Above, photographed from a distance so great, I cropped off the bottom of the photo
Few people would have known he had a top tier Cord, if he hadn't crashed one into the florist competition of the local newspaper's photographer's family.
Maybe he was photographing this rural crash because of the expensive Cord, or maybe it was to get the word out that the competition was going to be unable to deliver flowers for a while, and therefore go to his family for business... or maybe it was because the architect had an achilles heel when it came to safe driving, due to an overabundance of ego that maybe caused FLW to think people would not possibly cause him inconvenience.
Where do I get the idea he was a wonk? From his response to someone who pointed out "Why dear, you went through a red light!"
"My dear," Wright responded, "For me, the lights are always green."
Which ever it was, the photographer get the word out to the small Wisconsin newspaper, which spread the word to the Chicago news, and the weekly news paper in Oregon of all places, picked it up for their once a week paper.
The stock market crash began in Sept, and hit bottom Black Tuesday: October 29, 1929.
FLW was requested by the Cord company, in December, to reply with a description of how he was satisfied with his L29.
He crashed it in both September and November of 1933.
How did he pay for the new Cord L29 Phaeton? Well, he didn't even put the title in his name, as to prevent his many creditors from getting a judge to turn it over to them for payment of debts.
While most new Cord owners simply wrote personal checks for their cars, the situation was quite different for Wright. Technically he had no personal funds, having turned over all of his financial affairs to a rescue corporation called Wright Incorporated.
When established in 1927, the idea was that Wright’s friends, family members, and clients would each contribute $7,500 to the corporation. The resulting funds would be used to settle Wright’s old debts, pay alimony to his second wife, Miriam Noel Wright, and prevent the bank from assuming control of Taliesin and his other assets.
In return, the contributors were to be compensated from Wright’s future earnings, which he would to turn over to the Corporation, which in turn would pay him a salary.
Unfortunately, the scheme did not work, primarily because Wright had attracted very few paying clients and his expenses continued to accumulate. By the fall of 1928 the Corporation was able to reclaim Taliesin, enabling Wright and his new wife, Olgivanna, to return there, but its resources were nearly exhausted, despite the efforts of the young Madison attorney responsible for overseeing the thankless endeavor.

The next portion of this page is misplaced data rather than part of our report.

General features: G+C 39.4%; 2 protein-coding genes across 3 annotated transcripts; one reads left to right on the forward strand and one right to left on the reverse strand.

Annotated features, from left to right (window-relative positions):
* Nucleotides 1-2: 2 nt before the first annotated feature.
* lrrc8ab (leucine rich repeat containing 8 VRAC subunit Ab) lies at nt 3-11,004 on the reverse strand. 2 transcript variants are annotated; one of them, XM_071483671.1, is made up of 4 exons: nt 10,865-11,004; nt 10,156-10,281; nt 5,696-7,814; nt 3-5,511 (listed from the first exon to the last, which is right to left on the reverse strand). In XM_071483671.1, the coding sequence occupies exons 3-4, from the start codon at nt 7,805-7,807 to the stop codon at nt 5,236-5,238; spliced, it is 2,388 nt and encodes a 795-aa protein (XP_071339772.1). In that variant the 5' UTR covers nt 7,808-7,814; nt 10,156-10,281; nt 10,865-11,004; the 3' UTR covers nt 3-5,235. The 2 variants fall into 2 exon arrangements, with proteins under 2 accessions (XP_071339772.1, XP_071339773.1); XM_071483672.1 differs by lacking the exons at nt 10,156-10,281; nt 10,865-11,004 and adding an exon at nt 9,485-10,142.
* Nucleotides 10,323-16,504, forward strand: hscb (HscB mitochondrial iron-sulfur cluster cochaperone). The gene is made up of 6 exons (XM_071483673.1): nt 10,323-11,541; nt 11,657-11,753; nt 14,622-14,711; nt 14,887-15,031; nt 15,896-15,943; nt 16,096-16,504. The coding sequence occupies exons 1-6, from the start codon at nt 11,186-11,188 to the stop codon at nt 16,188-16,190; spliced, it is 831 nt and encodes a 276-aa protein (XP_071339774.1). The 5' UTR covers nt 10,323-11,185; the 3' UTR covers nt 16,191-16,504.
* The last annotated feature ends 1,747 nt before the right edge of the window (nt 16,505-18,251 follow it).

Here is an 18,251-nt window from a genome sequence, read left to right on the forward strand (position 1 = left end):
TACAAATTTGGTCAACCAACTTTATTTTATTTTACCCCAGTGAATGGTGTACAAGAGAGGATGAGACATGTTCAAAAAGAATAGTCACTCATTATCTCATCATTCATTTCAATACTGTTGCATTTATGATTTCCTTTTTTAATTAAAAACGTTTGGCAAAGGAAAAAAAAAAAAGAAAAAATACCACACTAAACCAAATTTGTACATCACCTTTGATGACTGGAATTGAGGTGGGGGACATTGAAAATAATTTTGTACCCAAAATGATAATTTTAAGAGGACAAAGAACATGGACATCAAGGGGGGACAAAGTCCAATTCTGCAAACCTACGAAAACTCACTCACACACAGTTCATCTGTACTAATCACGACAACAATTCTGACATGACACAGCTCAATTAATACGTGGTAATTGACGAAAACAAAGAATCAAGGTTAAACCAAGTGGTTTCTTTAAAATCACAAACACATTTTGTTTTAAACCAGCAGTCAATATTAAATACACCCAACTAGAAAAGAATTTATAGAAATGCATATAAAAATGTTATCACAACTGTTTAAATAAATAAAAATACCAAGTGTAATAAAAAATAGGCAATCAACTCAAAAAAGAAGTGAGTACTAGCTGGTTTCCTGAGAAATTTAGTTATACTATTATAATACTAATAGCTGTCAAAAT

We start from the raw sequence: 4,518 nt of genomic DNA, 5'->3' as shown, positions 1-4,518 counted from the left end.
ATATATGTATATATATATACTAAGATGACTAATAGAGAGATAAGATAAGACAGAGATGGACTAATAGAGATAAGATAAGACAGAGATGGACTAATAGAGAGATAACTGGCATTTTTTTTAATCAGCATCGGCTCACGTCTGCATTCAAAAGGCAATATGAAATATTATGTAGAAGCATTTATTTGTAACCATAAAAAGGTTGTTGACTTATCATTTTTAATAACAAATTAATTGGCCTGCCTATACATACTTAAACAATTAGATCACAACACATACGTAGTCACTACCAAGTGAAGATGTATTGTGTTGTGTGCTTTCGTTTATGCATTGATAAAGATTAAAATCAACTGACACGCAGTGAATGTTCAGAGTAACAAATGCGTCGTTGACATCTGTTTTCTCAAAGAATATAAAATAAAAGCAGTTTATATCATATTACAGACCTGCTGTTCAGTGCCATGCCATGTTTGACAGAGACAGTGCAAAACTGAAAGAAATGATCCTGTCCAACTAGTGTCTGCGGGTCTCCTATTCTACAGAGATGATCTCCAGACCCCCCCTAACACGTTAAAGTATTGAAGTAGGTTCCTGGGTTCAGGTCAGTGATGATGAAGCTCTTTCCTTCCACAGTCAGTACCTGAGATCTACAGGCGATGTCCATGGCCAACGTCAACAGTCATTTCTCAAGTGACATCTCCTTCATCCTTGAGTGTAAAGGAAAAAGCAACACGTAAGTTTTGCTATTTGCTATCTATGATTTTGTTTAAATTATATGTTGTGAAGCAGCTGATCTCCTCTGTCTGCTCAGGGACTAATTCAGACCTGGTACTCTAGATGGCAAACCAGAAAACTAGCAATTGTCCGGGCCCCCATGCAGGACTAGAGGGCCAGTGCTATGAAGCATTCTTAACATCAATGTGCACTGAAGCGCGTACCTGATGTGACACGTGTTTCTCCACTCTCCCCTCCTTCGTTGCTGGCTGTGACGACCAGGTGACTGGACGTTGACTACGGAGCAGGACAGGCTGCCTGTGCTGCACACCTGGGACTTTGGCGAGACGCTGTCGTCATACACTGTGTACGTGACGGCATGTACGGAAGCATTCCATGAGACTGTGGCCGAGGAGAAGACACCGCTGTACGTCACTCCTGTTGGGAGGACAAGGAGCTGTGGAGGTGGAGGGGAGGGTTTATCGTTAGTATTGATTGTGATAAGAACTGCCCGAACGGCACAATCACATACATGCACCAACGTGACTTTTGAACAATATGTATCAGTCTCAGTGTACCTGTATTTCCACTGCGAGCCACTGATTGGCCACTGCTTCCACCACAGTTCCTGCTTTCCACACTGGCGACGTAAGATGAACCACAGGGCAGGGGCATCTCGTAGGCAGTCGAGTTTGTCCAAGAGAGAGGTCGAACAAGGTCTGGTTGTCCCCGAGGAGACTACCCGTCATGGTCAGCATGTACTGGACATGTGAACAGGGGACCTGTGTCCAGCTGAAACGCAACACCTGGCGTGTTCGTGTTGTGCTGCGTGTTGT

Had Wright’s two major late-1920s commissions gone forward, paying for the Cord probably would not have been a problem. But given the financial uncertainty that followed the stock market crash in late October 1929—just when Wright purchased the Cord-- neither his St. Marks client in New York nor his San Marcos client in Arizona could assemble enough investors to proceed. Consequently, coming up with payments on the Cord became more and more difficult. With Morgan’s name on the purchase agreement, Morgan was obligated to find the money, and, in frequent letters to Wright complained of the excessive strain the Cord was causing on his own finances. Over the years Wright had amassed a large and valuable collection of antique Japanese prints.
Using Japanese prints as collateral for loans or to raise funds was not at all unusual for Wright. In 1926 he placed over 5,000 prints in the vaults of the Bank of Wisconsin as collateral for money owed on Taliesin, and in 1928 Prof. Edward Burr Van Vleck, a UW professor of mathematics, secured a large number of them from the bank for $4,000, or about $1.00 a print.
By 1932 Wright and Morgan were still struggling to pay for the Cord, but they could now rely on a new source of funds: tuition payments from prospective Taliesin apprentices.
Evanston High School was one of numerous high schools in the Midwest where Morgan made presentations promoting Wright’s new Taliesin Fellowship program for aspiring architects. After completing one of his talks—which according to Howe began and ended with Morgan doing cartwheels onto and off the stage—Wright’s colleague would review the work of talented students, encourage those he approved of to join the Fellowship, and whenever possible collect down-payment tuition checks. However, instead of routinely sending the checks to Taliesin, Wright sometimes instructed Morgan to apply the checks toward the Cord. Neither Howe nor any of the other young apprentices were aware that some of their tuition fees were paying for Wright’s car rather than compensating Irving Frautschi’s furniture store for mattresses or paying other Madison businesses that were providing services and materials to the Fellowship.
In the mid-1950s Frank Lloyd Wright acquired a second Cord, a Model L-29 Cabriolet, the two-door, sports car version of his old four-door Phaeton. this time he was flush with cash and contracts to cover all his expenses